‘Like watching a cross between Waiting For Godot and Noises Off’: THE TWO CHARACTER PLAY – Hampstead Theatre

In London theatre, Opinion, Plays, Reviews by Rev StanLeave a Comment

Hampstead Theatre, London – until 28 August 2021

The stage at Hampstead Theatre is part set, backstage equipment and lighting rigs. Zubin Varla’s Felice is trying to prep the area for a performance, after which he practices a few lines from a play he’s writing, delivering them to a camera on the stage, the image projected onto the back wall.

It is one of the ways high tech equipment is used in The Two Character Play – one of the later works by Tennessee Williams. It plants it firmly in two different times and is perhaps a cheeky nod to digital theatre during lockdown.

Felice is an actor as well as a writer, but the company he is touring with has upped and left him and his actor sister Claire (Kate O’Flynn). The note they leave declares that the two are insane. Even their manager has abandoned them.

Claire arrives all skittish and wants to cancel the evening’s performance but Felice insists they do The Two Character Play instead. Claire agrees, but only if she can make cuts as they go, something she will signal by playing a C-sharp on the piano. They warn each other they might dry and have to improvise, but ‘the show must go on’.

And so, the play within the play begins. Claire frustrates Felice with her random cuts, and Felice has to run ‘off-stage’ to change cassette tapes with the music.

They whisper to each other when things go wrong, part encouragement, part observation, distinguishing between the two sets of performances with a change of accent.

In the play within the play, they are also siblings, living their childhood home, despite having witnessed their parents traumatic deaths there. They get food delivered, and Claire won’t leave the house.

The two are mostly at odds with each other and as eccentric in the play as they are out of it.  All oddity falls away, and they are in sync when they fall into a dance routine or song – something which, in the context, is ironically an oddity.

And that is a problem I have with the play. While it has some funny moments, and there is an interesting mix of high tech and low tech devices in the production, it is rather peculiar at times.

Reading the programme on the tube on the way home, there is an article about Tennessee Williams’ sister who had mental health issues and was eventually put into an institution.

More of the play makes sense knowing that. The routine, the avoidance, the isolation and the glimpses you get of the sort of behaviour that probably drove the rest of the company away.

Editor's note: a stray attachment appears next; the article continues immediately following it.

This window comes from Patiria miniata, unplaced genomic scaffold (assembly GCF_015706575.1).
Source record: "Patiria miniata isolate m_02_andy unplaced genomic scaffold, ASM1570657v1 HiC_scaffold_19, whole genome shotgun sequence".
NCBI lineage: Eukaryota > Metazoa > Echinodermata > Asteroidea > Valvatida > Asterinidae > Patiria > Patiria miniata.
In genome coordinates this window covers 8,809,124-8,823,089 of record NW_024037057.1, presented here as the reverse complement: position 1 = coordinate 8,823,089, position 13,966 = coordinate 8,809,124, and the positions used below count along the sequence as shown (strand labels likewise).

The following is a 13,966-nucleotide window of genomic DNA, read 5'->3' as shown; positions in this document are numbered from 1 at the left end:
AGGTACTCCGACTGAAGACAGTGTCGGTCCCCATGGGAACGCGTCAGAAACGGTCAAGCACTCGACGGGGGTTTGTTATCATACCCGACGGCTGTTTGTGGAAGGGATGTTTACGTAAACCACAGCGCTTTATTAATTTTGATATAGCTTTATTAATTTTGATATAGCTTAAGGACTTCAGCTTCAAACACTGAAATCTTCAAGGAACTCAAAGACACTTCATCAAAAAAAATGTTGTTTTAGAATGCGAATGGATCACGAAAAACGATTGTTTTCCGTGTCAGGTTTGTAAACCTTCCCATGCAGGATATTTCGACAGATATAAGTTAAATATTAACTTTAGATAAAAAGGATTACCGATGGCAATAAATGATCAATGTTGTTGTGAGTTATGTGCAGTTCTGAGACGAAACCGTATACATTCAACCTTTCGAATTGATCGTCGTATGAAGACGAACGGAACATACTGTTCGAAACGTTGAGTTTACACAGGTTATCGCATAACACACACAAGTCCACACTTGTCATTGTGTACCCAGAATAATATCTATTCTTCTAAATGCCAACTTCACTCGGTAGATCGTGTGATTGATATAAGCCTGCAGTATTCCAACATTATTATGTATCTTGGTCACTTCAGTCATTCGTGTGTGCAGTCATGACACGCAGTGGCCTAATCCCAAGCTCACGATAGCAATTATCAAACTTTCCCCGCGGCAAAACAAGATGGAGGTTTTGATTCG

At times it was like watching a cross between Waiting For Godot and Noises Off although it doesn’t feel quite as profound as the first or as funny as the second.

The Two Character Play: L-R Zubin Varla Kate O’Flynn Photo © Marc Brenner

There was one of those awkward moments when the lights dimmed towards the end, and some of the audience started applauding, thinking it had finished. In fact, there were another 10 minutes or so, which kind of sums it up. The final third sees the play reach peak oddness – or insanity if you prefer and it left me a little bewildered.

I have mixed feelings about The Two Character Play. It was, at times, interesting and enjoyable and, at others, frustrating and perplexing. I’m giving it ⭐️⭐️⭐️.

The Two Character Play is at Hampstead Theatre until 28 August and is 2 hours and 10 minutes with an interval. Visit the theatre’s website for more details and tickets.

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Rev Stan
Revstan really is a reverend (it's amazing what you can buy on the internet) but not a man (the Stan bit is a long story). By day, she is a freelance editor and copywriter; at night, she escapes into the world of theatre and has been blogging about it at theatre.revstan.com since 2007. She says: “I'll watch pretty much anything, from something performed on a stage the size of a tea tray to the West End and beyond. The only exception is musicals. Tried 'em and they just don't do anything positive for me.”
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Rev Stan on FacebookRev Stan on InstagramRev Stan on RssRev Stan on Twitter
Rev Stan
Revstan really is a reverend (it's amazing what you can buy on the internet) but not a man (the Stan bit is a long story). By day, she is a freelance editor and copywriter; at night, she escapes into the world of theatre and has been blogging about it at theatre.revstan.com since 2007. She says: “I'll watch pretty much anything, from something performed on a stage the size of a tea tray to the West End and beyond. The only exception is musicals. Tried 'em and they just don't do anything positive for me.”

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